Tuesday, 09 August 2022

The Real power of art

The Real power of art

LIZ REAL believes in the power of art.

She discovered this during the coronavirus pandemic when the greetings cards she makes became so popular that she now sells them for charity.

Liz, from Caversham, is among 50 artists who have contributed to the Art Works exhibition, which opens at the Old Fire Station Gallery in Henley next Friday.

The show is the 91st annual exhibition to be staged by the Reading Guild of Artists and is designed to show the many benefits of art.

Exhibition secretary Trish Roberts says art not only provides pleasure but brings communities together, inspires people, lifts the spirits and supports good mental health as well as providing social and political commentary.

The exhibition features about 150 paintings, drawings, original prints, sculpture, ceramics and three-dimensional artworks.

Liz, who has previously exhibited at the Caversham Arts Trail, works in mixed media.

At the start of the pandemic she didn’t feel motivated artistically but that changed.

“I didn’t do much very seriously, then, after about a year, I finally got back into it,” she explains.

“I developed a thing at my own place — 12 Longhurst Close, Caversham, which is called Art in the Arbour. It’s basically just a mini-arbour I’ve got in my front garden.

“I’ve always made greetings cards, some of which are reproductions of my work, and in lockdown one or two people got in touch with me and said, ‘I know you make cards, could I buy a card from you because I need to send one to my mum who’s in a nursing home?’ or whatever it was.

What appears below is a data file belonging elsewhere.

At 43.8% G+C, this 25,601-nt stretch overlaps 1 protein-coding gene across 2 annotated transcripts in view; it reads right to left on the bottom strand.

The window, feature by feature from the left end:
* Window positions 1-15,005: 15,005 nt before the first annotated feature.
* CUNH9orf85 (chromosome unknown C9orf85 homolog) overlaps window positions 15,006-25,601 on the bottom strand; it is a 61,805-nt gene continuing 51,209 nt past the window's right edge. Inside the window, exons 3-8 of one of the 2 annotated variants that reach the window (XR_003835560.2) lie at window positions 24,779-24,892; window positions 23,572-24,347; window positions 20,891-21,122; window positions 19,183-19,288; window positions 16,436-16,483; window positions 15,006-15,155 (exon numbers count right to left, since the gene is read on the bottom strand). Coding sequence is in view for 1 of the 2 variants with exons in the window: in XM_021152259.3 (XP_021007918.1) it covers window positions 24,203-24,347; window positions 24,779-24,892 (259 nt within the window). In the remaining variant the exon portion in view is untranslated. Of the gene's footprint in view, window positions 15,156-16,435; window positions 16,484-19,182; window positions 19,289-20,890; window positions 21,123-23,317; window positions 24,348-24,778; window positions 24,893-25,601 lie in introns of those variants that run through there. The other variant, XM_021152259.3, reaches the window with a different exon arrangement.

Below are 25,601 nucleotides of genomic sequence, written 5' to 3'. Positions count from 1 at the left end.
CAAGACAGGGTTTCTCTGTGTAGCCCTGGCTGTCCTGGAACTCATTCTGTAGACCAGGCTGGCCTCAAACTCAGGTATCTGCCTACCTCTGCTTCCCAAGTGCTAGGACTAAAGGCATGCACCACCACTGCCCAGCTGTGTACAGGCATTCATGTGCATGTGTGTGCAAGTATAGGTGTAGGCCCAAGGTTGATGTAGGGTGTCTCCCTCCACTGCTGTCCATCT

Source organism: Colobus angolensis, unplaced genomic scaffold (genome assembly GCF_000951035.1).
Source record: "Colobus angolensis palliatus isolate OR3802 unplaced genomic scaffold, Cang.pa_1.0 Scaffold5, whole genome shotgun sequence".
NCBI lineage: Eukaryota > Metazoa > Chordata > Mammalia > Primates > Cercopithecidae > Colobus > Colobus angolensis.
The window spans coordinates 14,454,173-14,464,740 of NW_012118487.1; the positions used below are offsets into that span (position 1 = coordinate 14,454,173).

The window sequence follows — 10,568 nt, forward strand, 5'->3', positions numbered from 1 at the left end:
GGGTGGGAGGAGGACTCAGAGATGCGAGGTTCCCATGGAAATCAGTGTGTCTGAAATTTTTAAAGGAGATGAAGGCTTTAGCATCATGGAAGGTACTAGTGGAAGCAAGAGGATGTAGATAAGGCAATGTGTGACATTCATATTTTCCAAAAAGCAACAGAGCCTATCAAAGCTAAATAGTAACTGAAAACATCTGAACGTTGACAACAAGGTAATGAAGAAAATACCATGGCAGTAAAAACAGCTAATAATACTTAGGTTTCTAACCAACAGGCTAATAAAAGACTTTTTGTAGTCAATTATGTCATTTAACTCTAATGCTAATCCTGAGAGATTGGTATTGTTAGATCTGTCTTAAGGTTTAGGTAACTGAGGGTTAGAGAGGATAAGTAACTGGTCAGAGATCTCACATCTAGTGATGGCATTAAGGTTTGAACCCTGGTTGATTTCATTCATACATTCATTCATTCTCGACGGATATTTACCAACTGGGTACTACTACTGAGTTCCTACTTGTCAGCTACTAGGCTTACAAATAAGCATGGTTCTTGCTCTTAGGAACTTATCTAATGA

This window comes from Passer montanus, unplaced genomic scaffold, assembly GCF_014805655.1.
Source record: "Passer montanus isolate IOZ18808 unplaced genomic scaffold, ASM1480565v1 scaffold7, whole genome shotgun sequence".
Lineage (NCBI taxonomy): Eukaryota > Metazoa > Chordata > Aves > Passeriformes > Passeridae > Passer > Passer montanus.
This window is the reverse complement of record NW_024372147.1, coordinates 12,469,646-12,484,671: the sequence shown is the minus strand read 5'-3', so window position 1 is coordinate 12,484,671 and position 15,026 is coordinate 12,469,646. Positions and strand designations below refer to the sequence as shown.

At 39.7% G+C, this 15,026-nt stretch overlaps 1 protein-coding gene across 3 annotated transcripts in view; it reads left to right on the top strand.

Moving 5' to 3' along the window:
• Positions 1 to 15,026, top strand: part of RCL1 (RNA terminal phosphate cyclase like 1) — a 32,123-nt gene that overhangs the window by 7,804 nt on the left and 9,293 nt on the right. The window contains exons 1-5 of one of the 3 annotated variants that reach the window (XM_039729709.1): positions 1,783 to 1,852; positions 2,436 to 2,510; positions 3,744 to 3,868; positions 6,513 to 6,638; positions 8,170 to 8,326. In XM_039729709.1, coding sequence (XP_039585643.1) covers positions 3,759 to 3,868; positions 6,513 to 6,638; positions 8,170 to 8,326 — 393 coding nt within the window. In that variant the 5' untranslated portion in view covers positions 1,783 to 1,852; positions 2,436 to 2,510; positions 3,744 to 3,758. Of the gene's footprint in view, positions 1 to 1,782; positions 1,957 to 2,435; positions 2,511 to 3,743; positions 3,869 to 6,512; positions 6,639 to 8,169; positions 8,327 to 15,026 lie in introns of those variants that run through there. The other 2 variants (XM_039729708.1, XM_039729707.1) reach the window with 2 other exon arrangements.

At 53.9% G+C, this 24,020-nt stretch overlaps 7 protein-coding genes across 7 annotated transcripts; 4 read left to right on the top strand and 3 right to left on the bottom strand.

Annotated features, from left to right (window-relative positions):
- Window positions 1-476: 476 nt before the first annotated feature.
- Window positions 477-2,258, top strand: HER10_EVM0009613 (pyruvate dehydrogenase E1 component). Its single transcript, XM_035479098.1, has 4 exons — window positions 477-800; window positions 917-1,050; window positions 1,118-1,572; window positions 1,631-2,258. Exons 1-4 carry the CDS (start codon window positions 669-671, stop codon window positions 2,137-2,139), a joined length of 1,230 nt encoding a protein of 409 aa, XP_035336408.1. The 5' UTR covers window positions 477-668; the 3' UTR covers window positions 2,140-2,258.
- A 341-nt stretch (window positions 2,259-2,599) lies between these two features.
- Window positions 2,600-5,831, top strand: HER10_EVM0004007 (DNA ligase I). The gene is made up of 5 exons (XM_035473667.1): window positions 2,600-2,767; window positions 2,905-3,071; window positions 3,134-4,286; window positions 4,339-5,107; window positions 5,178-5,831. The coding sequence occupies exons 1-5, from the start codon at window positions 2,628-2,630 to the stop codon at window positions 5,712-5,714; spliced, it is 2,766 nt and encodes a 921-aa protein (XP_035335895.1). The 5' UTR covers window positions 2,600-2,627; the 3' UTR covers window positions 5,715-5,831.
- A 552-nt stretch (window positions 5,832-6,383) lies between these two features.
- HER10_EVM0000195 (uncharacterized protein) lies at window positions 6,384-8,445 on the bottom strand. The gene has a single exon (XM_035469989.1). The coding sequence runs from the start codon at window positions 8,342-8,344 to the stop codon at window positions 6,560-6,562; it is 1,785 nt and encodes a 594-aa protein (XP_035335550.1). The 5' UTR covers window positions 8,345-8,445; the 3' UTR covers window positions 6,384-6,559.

“I kept thinking about it — I kind of felt totally helpless and thought, ‘What could I do to help?’ I’d always been interested in supporting Launchpad, which is a Reading charity that works on homelessness prevention, and I thought maybe I could sell cards for them.

“I developed this idea of a pop-up shop/gallery, where I give a percentage to Launchpad when I sell the cards or any art.

“One thing has led to another so, by arrangement, people who know me say, ‘Oh, I want to come and buy some cards’ and I can just pop them out.”

Liz says this has proved so popular that she has expanded and now include items for sale by other artists. She says: “I also instituted this thing called #firstwednesday, where I invite local makers and producers to join me on specific Wednesdays, so it’s a much more formal thing with more interest and a variety of stuff.

“ I’ve done a couple of those this year and I’ve got another one in September.”

Liz’s arbour even has a little “Air bee ’n’ bee” for insects, so is helping the local ecosystem.

She says she’s “a bit of a butterfly” herself as she works in mixed media.

“I do love to experiment with different techniques,” Liz says. “I have so many different ways of working. Some things just come from a technique and then I see something in what I produce. It’s quite wide-ranging, with embroidery, embellishing... I do a lot.”

One of her pieces to be featured in the exhibition is Wittenham Clumps on Castle Hill, a landscape watercolour.

Liz says: “I did some pencil sketching in situ and then came home and translated that into a painting.”

She says the guild enjoys exhibiting in Henley and the Old Fire Station Gallery is “lovely”.

“One reason is because we haven’t got anywhere to exhibit in Reading,” she explains. “There has never been anywhere really.

“We sometimes get the opportunity to exhibit in the museum and in the past we’ve exhibited at the university but there is a great lack of a permanent space for artists in Reading.”

• The Reading Guild of Artists’ 91st annual exhibition, Art Works, is at the Old Fire Station Gallery in Upper Market Place, Henley, from Friday, July 22 to Tuesday, August 2, open from 10am to 4pm daily. For more information, visit www.rga-artists.org.uk

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